The Best of All Possible Worlds is a solid read and enjoyable but it isn’t a novel I’d want read over and over again. Still I recommend it specifically to those individuals who enjoy their science fiction a tad more literary as in the style of Ursula K. Le Guin or those who enjoy romance set in fantastical worlds.

Available from a number of retailers including Amazon and Barnes & Noble.


Smugglers, Dirigibles, and Valentines, O My!


Last month, I reviewed Heather Hiestand’s novella, Captain Andrew’s Flying Christmas, the first title in her Steampunk Smugglers series.  If you read my review, then you know I wasn’t overly impressed.  However, I decided to give Hiestand another chance. Why? Because despite the obvious flaws in the first story, it definitely had an interesting premise and some solid world-building. So with Valentine’s Day rapidly approaching, I choose to indulge with Captain Fenna’s Dirigible Valentine. And I have to say, I was pleasantly surprised with this one. 

Background: Three years ago, Terrwyn Fenna was arrested during a smuggling raid and consigned to London’s corrupt Newgate Prison. During her imprisonment, she was subjected to significant torment and sexual exploitation– abuse that ultimately resulted in pregnancy.   With a little bit of luck (and lots of help), she managed to escape just prior to giving birth. 

Flash forward two months later: Terrwyn lives in hiding outside of London, desperately trying to maintain a low profile.  Unfortunately, her safe haven is compromised when she encounters a few officers from the British Air Force. She flees and avoids getting recaptured by securing command of a new airship and resumes the family smuggling business. All of her focus centers on rebuilding her air pirate reputation and keeping her daughter safe. As you can imagine, her harrowing experiences in prison have left her uninterested in men. That is until she finds herself increasing drawn to Ian Cavil, one of her crewmen.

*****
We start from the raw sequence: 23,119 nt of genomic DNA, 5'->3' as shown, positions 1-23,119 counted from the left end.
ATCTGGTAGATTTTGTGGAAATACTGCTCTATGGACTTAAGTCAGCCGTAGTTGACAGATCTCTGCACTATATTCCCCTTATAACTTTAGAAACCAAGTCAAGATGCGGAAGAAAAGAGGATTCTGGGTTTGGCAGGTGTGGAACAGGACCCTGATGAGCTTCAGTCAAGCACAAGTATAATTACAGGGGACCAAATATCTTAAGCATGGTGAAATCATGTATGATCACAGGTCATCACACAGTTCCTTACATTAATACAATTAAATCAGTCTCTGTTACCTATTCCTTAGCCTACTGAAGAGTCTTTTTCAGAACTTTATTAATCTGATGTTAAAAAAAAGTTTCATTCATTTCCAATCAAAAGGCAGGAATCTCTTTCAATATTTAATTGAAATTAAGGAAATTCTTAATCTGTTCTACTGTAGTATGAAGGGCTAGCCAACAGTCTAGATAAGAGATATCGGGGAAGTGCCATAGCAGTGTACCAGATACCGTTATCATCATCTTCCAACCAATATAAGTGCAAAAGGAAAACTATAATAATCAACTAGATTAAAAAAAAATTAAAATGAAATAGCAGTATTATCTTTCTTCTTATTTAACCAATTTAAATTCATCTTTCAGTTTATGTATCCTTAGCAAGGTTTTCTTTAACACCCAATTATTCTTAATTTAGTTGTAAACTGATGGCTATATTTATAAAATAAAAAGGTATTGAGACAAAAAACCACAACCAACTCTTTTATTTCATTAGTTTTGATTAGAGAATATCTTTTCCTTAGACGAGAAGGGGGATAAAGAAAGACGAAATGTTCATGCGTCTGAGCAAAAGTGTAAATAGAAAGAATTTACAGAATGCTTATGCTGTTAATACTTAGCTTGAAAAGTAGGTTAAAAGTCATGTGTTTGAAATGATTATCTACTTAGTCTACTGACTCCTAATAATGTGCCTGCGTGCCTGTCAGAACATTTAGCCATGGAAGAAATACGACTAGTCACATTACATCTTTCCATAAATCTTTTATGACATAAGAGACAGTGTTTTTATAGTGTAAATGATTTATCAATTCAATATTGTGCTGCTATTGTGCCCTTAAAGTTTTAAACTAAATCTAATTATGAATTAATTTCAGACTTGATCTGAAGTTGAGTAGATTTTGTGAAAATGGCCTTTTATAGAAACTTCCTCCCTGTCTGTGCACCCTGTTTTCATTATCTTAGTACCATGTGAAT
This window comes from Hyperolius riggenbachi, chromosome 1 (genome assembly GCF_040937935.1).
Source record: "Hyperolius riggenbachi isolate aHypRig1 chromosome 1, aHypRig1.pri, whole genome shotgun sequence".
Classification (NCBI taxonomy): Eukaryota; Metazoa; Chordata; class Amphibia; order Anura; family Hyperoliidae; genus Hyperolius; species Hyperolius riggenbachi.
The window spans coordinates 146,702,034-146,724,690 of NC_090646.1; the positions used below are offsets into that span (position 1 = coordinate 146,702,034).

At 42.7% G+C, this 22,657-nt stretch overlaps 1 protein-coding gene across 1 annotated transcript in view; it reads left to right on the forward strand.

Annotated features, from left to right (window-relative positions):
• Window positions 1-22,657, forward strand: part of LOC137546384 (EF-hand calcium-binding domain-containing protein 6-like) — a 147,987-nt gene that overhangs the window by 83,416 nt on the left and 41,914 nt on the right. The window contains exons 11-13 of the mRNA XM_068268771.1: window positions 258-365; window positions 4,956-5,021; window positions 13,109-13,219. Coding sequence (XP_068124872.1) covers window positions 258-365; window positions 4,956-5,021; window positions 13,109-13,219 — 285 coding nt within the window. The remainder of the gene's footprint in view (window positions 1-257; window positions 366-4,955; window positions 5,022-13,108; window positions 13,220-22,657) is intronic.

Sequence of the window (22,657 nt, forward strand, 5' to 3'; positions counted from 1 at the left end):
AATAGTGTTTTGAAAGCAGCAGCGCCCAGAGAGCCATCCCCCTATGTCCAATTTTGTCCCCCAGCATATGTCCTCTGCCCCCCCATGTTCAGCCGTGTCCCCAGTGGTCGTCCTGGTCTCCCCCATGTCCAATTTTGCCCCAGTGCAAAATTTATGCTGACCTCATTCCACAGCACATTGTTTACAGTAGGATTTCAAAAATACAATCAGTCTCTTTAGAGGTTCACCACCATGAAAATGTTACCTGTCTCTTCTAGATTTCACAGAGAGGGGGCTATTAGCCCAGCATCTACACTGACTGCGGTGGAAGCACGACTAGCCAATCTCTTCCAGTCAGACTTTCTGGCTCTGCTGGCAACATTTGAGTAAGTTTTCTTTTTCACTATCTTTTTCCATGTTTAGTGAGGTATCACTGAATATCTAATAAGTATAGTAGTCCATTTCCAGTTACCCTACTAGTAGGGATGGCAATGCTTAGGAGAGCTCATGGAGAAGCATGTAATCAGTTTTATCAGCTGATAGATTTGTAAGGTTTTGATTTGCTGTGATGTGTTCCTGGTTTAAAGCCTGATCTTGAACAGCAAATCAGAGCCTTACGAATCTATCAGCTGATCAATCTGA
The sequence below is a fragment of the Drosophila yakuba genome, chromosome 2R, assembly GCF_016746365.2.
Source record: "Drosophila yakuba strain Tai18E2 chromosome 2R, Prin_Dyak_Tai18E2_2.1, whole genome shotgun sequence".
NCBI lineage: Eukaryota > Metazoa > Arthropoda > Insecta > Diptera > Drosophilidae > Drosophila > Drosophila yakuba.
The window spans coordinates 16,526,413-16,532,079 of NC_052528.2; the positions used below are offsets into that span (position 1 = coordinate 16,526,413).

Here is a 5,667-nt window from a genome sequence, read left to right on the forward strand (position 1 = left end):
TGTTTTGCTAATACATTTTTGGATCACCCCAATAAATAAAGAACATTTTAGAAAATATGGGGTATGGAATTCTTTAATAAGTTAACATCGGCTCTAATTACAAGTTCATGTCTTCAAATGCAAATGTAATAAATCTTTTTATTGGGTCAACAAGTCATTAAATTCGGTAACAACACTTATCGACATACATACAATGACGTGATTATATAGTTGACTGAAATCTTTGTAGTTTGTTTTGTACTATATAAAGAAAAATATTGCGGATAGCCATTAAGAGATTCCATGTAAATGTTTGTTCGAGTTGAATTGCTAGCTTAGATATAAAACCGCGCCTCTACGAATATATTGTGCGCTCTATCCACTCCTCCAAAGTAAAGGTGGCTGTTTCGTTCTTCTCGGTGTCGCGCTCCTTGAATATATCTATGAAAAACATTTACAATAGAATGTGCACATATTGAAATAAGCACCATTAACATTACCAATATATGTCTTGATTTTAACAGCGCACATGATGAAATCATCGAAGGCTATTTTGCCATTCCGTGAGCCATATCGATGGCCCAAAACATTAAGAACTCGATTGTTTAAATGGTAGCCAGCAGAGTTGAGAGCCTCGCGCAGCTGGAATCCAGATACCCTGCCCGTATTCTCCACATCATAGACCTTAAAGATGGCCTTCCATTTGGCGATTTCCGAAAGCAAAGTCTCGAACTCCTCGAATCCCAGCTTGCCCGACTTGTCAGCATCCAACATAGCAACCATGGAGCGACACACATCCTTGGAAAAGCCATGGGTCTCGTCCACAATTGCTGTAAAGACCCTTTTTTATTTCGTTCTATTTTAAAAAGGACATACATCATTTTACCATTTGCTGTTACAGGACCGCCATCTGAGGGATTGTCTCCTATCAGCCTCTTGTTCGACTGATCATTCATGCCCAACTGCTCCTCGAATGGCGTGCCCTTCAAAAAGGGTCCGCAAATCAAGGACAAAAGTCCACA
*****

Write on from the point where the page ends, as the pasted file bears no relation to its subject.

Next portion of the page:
Ian is no stranger to imprisonment himself. In fact, he has only recently escaped his enslavement aboard a military airship run by the Blockaders, a government group that kidnaps unsuspecting men and forces them into military service. Smuggling life proves to be advantageous for the duo until Terrwyn is discovered by an old enemy. The ensuring drama draws both Terrwyn and Ian back into the clutches of those who would enslave them, and they must work together to maintain their freedom.

Captain Fenna’s Dirigible Valentine is far better than the author’s first attempt.  The plot has a clearer focus and more streamlined storyline.  The sequel’s longer length probably has the added benefit of allowing the plots to resolve themselves more naturally rather than forcing a happy ending. My big complaint with this book centers on the lack of real depth given to the main character regarding her heinous abuse in prison.  Hiestand never really explores the long-lasting emotional trauma except in a way that feels too one-dimensional for such a strong topic. It’s as though she wanted her character to be flawed but didn’t want to really touch on the dark aspects of sexual abuse.  That said Terrwyn is a likeable, more fully fleshed out character than the first installment’s heroine so I give the author credit for imaging a stronger main character this time around.

A bit of warning: this story isn’t very Valentine-y or overly romantic despite the name (or its romantic side plot for that matter).  However, I recommend Captain Fenna’s Valentine Dirigible if you want a quick, fast-paced read filled with airships, mechanicals, automatons and adventure.  Even though it is the series’ second title, there is enough background information present to make reading the first title unnecessary.